To anyone paying attention, it should be clear there is also a growing generation gap in AML.   The eye rolls the new generation directs our way have a lot to do with the enormous technology gap plaguing financial crime compliance.

Here is a quick exercise for those in AML management who grew up watching movies where Burt Reynolds had a leading role:

Look at the software applications your department is using for transaction monitoring and adverse media research.  Then look at the age of the AML analysts and investigators recently hired and ask yourself this; “What grade were these folks in when this monitoring system and negative news application were developed?”

If you have anyone younger than 27 years old, the systems they are using were developed way back when they were in the 4th grade!   A recent college graduate entering the AML workforce was just beginning kindergarten when your monitoring system and negative news application became the standard in AML.

I know some readers may be thinking, “Yes, but the version of (fill in the blank) monitoring system or negative news application isn’t the same as it was 15 years ago.”

Really?  Whatever small changes have been made are still years behind what today’s newer generation of AML workers expect from technology.   Why has technology changed nearly every aspect of our lives, except it seems AML?

Whether it’s a new phone app, a new feature on our car’s video console, or how we order food, all of us expect technology in our lives to be simple, intuitive and efficient.

Applications makers don’t send us user manuals.  We expect that within a minute or two we will figure out how to use something new and, if we don’t, we drop it and move onto something simpler.

Yet in AML, the older generation accepts dysfunction, inefficiency, and the risks that come with it. 

The younger generation has different expectations.  We know they want their work to give them a sense of meaning and purpose.  They want fulfillment beyond a paycheck.  They are intrigued by new technology and the prospect of change.  They have a lower tolerance for frustration.  Maybe all this is for the better.  I don’t know.  That isn’t the point.

The point is, that if AML technology doesn’t improve – really improve – and start providing AML workers with much better tools, financial institutions, regulators, and policy makers will never keep pace with the growing risks.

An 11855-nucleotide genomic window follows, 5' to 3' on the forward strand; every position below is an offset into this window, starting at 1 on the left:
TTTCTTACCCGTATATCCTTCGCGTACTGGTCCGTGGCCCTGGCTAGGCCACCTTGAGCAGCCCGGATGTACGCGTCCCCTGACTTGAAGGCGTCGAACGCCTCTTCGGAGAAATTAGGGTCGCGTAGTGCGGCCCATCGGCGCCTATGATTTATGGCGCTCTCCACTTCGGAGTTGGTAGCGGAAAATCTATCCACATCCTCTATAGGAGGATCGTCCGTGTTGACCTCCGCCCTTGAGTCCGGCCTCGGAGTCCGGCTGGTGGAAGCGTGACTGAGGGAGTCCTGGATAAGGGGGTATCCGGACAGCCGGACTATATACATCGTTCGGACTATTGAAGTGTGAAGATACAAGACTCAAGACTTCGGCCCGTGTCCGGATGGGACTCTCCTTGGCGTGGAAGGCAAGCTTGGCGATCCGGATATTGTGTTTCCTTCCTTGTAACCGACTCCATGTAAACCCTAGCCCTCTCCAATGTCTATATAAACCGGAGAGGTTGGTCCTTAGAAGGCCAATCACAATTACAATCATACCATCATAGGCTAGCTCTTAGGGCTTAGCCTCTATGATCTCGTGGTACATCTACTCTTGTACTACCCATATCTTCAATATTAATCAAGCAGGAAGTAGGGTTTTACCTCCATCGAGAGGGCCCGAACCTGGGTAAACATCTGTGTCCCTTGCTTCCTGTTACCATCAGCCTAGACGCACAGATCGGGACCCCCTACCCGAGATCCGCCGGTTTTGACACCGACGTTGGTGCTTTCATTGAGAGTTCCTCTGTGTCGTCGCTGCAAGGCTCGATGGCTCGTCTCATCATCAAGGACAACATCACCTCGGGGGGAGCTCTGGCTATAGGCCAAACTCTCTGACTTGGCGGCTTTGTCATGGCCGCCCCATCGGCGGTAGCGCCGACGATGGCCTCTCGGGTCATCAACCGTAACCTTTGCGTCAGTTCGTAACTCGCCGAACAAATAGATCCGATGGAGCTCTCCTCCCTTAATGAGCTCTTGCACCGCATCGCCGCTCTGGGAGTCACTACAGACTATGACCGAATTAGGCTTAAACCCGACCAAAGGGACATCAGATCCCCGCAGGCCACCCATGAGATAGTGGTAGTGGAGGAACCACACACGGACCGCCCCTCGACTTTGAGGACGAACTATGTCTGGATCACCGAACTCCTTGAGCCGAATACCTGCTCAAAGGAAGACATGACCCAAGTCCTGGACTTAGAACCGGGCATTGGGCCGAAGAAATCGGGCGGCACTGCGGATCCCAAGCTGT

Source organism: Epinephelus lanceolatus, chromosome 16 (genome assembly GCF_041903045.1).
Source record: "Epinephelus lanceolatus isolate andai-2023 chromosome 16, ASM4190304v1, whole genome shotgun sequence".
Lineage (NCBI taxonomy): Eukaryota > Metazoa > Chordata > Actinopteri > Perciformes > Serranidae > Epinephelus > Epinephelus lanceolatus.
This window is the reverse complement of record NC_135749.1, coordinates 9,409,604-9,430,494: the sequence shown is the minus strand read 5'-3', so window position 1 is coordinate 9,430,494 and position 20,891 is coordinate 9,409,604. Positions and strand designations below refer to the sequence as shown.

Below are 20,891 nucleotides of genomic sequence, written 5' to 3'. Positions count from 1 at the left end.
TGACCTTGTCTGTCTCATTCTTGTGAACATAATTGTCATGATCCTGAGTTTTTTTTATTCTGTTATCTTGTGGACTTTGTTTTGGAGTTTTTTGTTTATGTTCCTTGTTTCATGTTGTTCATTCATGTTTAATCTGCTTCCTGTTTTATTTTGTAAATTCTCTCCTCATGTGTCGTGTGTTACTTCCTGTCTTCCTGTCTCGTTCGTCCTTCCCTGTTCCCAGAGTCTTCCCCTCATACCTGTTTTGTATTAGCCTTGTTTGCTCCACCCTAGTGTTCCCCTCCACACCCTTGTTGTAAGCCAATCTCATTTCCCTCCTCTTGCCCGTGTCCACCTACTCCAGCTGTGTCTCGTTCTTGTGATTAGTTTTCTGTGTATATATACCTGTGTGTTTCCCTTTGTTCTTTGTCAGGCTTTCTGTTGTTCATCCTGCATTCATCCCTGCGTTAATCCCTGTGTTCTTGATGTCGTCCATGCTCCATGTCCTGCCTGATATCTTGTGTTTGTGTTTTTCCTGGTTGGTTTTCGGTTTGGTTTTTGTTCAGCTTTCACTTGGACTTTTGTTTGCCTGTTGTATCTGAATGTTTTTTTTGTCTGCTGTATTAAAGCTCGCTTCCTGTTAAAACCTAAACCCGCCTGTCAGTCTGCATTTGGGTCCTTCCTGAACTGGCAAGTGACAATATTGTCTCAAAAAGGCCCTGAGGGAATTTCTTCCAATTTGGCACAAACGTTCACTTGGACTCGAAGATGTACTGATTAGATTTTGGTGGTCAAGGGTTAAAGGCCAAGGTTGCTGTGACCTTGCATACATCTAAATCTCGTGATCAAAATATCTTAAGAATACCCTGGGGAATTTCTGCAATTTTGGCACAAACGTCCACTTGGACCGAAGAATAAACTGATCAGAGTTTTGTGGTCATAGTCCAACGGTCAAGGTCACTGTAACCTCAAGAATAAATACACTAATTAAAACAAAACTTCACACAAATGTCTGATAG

New AML applications should be simple to use, regularly updated and fast.  Most importantly, AML applications should be designed to enable analysts to improve the quality and speed of their work.  

Existing monitoring and adverse media systems require AML users to navigate confusing and sluggish interfaces that look and feel like they are running 15-year-old technology, which, unfortunately they are.

When we use apps on our phones, we expect them to work “smoothly.”  There is no need to define what is meant by “smooth” – we all know what it looks and feels like.  In 2017, applications used by AML and Financial Crime analysts should be smooth too.  Instead they are clunky and

make users feel as though they are working against the application, in a struggle against wasted time and inefficiency.

Five years from now, will AML be using new applications and systems that look and feel like the technology we expect in our personal lives, or will we be seeing the current scene of dysfunction and inefficiency play itself out over and over again?

That reminds me a great movie all kids today should see, “Groundhog Day,” released in 1993 and starring Bill Murray (a really funny old guy).



Posted by & filed under AML General, Negative News, Research & Investigation.

It has recently been reported that a leaked draft document from HSBC’s monitor identified 13 British customers linked to Islamic terrorist groups in Syria.  While it is impossible to make any determination on HSBC’s AML policy without the full details of the report, this leak highlights a challenging topic for all banks.